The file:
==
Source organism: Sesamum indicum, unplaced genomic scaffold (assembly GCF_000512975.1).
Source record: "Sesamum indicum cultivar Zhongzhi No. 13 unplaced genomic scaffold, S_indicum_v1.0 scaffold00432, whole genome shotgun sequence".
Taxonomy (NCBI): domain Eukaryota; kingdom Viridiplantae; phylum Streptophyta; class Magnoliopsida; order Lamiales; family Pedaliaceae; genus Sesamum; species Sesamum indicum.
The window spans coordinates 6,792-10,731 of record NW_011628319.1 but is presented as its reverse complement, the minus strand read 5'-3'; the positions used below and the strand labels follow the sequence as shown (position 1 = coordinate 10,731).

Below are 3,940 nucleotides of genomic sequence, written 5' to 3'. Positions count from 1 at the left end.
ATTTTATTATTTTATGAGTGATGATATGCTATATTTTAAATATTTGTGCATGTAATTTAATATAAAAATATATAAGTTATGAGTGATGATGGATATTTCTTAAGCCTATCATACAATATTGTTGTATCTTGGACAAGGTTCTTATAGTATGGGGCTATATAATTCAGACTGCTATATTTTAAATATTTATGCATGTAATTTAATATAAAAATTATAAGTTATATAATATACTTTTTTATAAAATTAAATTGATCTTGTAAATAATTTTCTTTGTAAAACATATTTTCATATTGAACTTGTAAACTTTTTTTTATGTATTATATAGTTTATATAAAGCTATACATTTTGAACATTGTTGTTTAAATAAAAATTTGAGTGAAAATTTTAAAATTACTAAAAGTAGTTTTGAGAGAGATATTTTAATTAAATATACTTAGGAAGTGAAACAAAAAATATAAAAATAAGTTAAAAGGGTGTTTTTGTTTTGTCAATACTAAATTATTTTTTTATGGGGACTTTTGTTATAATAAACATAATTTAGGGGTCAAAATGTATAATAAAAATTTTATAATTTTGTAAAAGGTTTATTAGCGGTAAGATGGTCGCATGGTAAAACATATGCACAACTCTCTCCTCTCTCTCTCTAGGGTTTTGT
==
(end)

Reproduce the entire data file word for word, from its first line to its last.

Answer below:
Source organism: Sesamum indicum, unplaced genomic scaffold (assembly GCF_000512975.1).
Source record: "Sesamum indicum cultivar Zhongzhi No. 13 unplaced genomic scaffold, S_indicum_v1.0 scaffold00432, whole genome shotgun sequence".
Taxonomy (NCBI): domain Eukaryota; kingdom Viridiplantae; phylum Streptophyta; class Magnoliopsida; order Lamiales; family Pedaliaceae; genus Sesamum; species Sesamum indicum.
The window spans coordinates 6,792-10,731 of record NW_011628319.1 but is presented as its reverse complement, the minus strand read 5'-3'; the positions used below and the strand labels follow the sequence as shown (position 1 = coordinate 10,731).

Below are 3,940 nucleotides of genomic sequence, written 5' to 3'. Positions count from 1 at the left end.
ATTTTATTATTTTATGAGTGATGATATGCTATATTTTAAATATTTGTGCATGTAATTTAATATAAAAATATATAAGTTATGAGTGATGATGGATATTTCTTAAGCCTATCATACAATATTGTTGTATCTTGGACAAGGTTCTTATAGTATGGGGCTATATAATTCAGACTGCTATATTTTAAATATTTATGCATGTAATTTAATATAAAAATTATAAGTTATATAATATACTTTTTTATAAAATTAAATTGATCTTGTAAATAATTTTCTTTGTAAAACATATTTTCATATTGAACTTGTAAACTTTTTTTTATGTATTATATAGTTTATATAAAGCTATACATTTTGAACATTGTTGTTTAAATAAAAATTTGAGTGAAAATTTTAAAATTACTAAAAGTAGTTTTGAGAGAGATATTTTAATTAAATATACTTAGGAAGTGAAACAAAAAATATAAAAATAAGTTAAAAGGGTGTTTTTGTTTTGTCAATACTAAATTATTTTTTTATGGGGACTTTTGTTATAATAAACATAATTTAGGGGTCAAAATGTATAATAAAAATTTTATAATTTTGTAAAAGGTTTATTAGCGGTAAGATGGTCGCATGGTAAAACATATGCACAACTCTCTCCTCTCTCTCTCTAGGGTTTTGT